To those who asked me to be the ninang sa kasal of their children, maraming salamat pero pasensya na kayo, ayoko talaga. Alam ko masama ang loob nyo pero mas masama kung tatanggapin ko, dahil ako naman ang sasama ang loob.

There are dozens of women who are more suited to stand as wedding sponsors and perhaps more successful that you can replace me with. By saying yes to you, ako ma de- depress and when that happens, I don’t have anyone to replace “me” with.

The only time that I can imagine right now, that maybe, just maybe, I will agree on walking down the aisle (as Ninang sa Kasal) is if Justin Bieber is getting married to Selena Gomez, and Justin Timberlake would be the ninong, my katuwang. Only to convince him to be my son-in-law.

All the best to those young couples, pls go find another ninang. Not this crazy wolfberry bruha.
Thanks for your forgiveness!!!!!!!!!!!!!!!!


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21 thoughts on “Ninang sa Kasal

  1. You described it well. I also hate to be a wedding sponsor specially the trend now is to ask for money, not gifts.

  2. I also do nt like to bea wedding sponsor but i couldnt say no to them. instead of using the money for my own expenses, I give gifts worth a lot. Sponsors are also cheaper by the dozen. The bride and groom make it a business to recover their expenses to get 24 pairs, if each gives P10,000, that’s P480,000 pesos. and lately, they don’t want gifts but cash only.

  3. I became a Godmother wedding sponsor when after we built a new house. Neighbors saw our nice house and since then, I always get invited as sponsor. .

  4. Negosyo naman ang hanap nung iba. They get 30 sponsors and they put in the invite they prefer cash. Very unethical .

  5. Me and my husband spend about P500,000 a year as wedding sponsors. We cannot say no, otherwise friends will talk about us.

  6. To be chosen as godmother is an honor, but today it’s a curse. you are forced to give thousands of pesos to people you hardly know and will not see again.

  7. Most of my godchildren are people I don’t know. If I see them, I would never be able to recognize them. This Filipino practice of getting sponsors based on who they are must be stopped.. Couples should get sponsors that they personally know. A wedding sponsor act as a second parent. Why get a politician who already has hundreds of inaanak and would never remember you? The new generation picks sponsors based on their potential commercial value.

  8. Wedding sponsors should be limited to 3 pairs maximum. The practice of getting adozen is not funny, in fact it is insulting for those who stand as sponsors. Couples and parents must realize that this is a robbery using the wedding as an excuse.

  9. very well said ..Even ako ayaw kung maging NINANG 4 some rason also i donnot know.. I am not lazy i just don’t want to do it!!!

  10. I was invited by my former officemate to be her ninang sa kasal in 2012. she is 20 years younger than I am so I said yes because she is a friend. But I don’t know whether I will give her a gift or cash and what’s the appropriate amount to give nowadays.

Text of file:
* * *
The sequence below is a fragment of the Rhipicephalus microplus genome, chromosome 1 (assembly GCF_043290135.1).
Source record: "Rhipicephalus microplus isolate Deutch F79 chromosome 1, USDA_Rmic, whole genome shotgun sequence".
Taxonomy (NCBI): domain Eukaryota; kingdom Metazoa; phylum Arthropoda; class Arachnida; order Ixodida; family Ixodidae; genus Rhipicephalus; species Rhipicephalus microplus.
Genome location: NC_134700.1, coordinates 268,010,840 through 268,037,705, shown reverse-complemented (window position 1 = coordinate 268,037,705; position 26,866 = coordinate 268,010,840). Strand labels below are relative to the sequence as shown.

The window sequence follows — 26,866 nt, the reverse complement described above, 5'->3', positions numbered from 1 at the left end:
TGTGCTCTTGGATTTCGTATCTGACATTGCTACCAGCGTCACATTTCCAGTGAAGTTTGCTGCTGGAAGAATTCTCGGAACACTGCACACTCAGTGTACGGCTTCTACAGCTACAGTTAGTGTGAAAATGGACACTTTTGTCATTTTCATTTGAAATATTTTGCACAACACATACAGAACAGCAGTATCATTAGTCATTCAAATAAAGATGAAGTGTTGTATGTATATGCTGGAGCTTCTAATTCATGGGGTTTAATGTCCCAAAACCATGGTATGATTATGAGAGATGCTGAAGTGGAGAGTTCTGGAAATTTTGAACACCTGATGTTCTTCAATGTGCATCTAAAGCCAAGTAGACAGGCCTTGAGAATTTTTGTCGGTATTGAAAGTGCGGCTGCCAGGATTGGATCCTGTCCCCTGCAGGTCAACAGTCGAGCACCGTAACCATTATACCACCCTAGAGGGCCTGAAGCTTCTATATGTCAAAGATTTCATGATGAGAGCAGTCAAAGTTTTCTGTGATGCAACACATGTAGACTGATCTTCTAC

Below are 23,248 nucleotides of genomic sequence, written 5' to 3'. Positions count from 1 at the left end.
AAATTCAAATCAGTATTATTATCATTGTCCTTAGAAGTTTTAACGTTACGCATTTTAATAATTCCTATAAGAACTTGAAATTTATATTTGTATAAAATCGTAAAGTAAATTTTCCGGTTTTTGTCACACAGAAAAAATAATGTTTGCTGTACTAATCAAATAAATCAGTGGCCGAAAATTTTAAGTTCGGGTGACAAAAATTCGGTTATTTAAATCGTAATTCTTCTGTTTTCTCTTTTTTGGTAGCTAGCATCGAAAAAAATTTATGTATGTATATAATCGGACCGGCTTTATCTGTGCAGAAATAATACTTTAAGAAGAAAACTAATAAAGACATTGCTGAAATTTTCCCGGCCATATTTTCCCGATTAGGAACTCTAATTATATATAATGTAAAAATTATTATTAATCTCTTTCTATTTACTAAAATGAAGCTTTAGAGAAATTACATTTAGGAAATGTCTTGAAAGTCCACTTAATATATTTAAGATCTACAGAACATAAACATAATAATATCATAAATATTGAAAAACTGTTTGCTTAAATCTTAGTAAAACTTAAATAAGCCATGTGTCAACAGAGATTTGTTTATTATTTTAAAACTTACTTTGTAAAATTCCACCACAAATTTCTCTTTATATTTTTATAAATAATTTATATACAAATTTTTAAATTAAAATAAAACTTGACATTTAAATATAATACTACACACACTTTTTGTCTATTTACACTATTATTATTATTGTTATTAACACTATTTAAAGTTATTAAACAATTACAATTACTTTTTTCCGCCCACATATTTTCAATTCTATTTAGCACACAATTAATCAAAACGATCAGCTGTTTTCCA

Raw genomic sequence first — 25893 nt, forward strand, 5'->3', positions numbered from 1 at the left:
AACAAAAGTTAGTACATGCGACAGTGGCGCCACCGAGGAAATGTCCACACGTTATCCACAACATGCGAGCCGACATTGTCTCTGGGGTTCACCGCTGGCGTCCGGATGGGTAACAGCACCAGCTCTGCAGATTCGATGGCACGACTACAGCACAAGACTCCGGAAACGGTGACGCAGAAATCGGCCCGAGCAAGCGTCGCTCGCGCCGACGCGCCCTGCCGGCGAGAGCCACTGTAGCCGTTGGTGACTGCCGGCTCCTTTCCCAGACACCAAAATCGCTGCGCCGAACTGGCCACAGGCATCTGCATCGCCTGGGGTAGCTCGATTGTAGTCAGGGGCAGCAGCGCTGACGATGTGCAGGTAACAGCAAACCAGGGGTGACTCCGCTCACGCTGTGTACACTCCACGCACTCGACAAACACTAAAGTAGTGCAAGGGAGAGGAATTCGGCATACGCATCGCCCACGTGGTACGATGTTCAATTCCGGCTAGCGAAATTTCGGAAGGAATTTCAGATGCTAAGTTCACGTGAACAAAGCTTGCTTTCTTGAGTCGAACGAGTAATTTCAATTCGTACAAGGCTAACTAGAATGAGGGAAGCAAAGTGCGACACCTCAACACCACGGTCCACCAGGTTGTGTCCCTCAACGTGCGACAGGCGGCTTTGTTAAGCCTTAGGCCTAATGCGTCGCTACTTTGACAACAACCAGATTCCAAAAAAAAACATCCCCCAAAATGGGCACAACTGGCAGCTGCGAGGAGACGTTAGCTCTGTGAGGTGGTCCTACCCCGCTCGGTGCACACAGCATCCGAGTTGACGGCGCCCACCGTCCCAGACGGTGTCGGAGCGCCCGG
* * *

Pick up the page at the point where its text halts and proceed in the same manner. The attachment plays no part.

1. Hi, most couples nowadays prefer cash but if you give cash, there is no standard amount. It would depend on their status and how much you are willing to give.
      Since both of you are very young, you are not expected to give a big amount.
      I think it would be best to give your friend a gift instead of cash. You may find some nice items and not expensive on the basement of SM Department Store in Megamall.

  11. This was an excellent posting. Wish I knew the language to get the whole picture but what I gleaned of your words and readers comments was most beneficial. I truly commend you on sticking to your principles. Bravo.

    My unwell mother has been asked to be a ninang for a wedding. I had no idea what a ninang was but was enlightened (and then concerned) after googling the definition, responsibilities & expectations: “God parent”, ok, but for a wedding?!?

    Admittedly I am not fully versed on Filipino traditions but it sounds like the cultural significance of the ‘honour’ has been lost over time and this is yet another means for people to merely fleece money from friends and family or even acquaintances (which I think rather shameful & appalling).

    It sounds to me that these days newlyweds and/or their parents are more interested in the financial gain than any guidance the ninang could dispense. And when one thinks that up to 24 ninangs could be appointed for a wedding…well that’s just silly! It makes for a whole lot of opinions and advice for one couple to take for which I am sure they’re not a bit interested in hearing.

    I don’t want my mother spending $1000 on airfare so she can risk her health and well being flying 12 hours to then give the betrothed yet more money… Money she herself needs for her medical and living expenses.

    I apologise if I sound a tad incensed but until last year I’d never heard of this particular family of relatives (?!) and especially not the daughter whose wedding my mother will soon sponsor. In fact, I doubt they themselves have ever met, nor will meet again.

    Because of my mother’s deteriorating condition I would rather her not go at all and just fork out the money and ‘gift’ it to them (undeserving as they are in my opinion). Particularly as this means I will have to take her part of the way to Singapore to ensure she makes the flight safely to Manila and then dad will probably have to fly to Singapore to collect her and ensure she makes it home again. More wasted money. Arghhhh…

    She probably sees this as an ‘honour’ to be a part of all the pomp and ceremony but I see this for what it is – A bank roll.

    It would be nice to be invited to something without being obliged to dip one’s hand into the wallet.

  12. Same as me. Never. I decline even Godparents. Only 2 ( my sis children) as Godparent. I can relate.
    This comment dated 5 July 2021.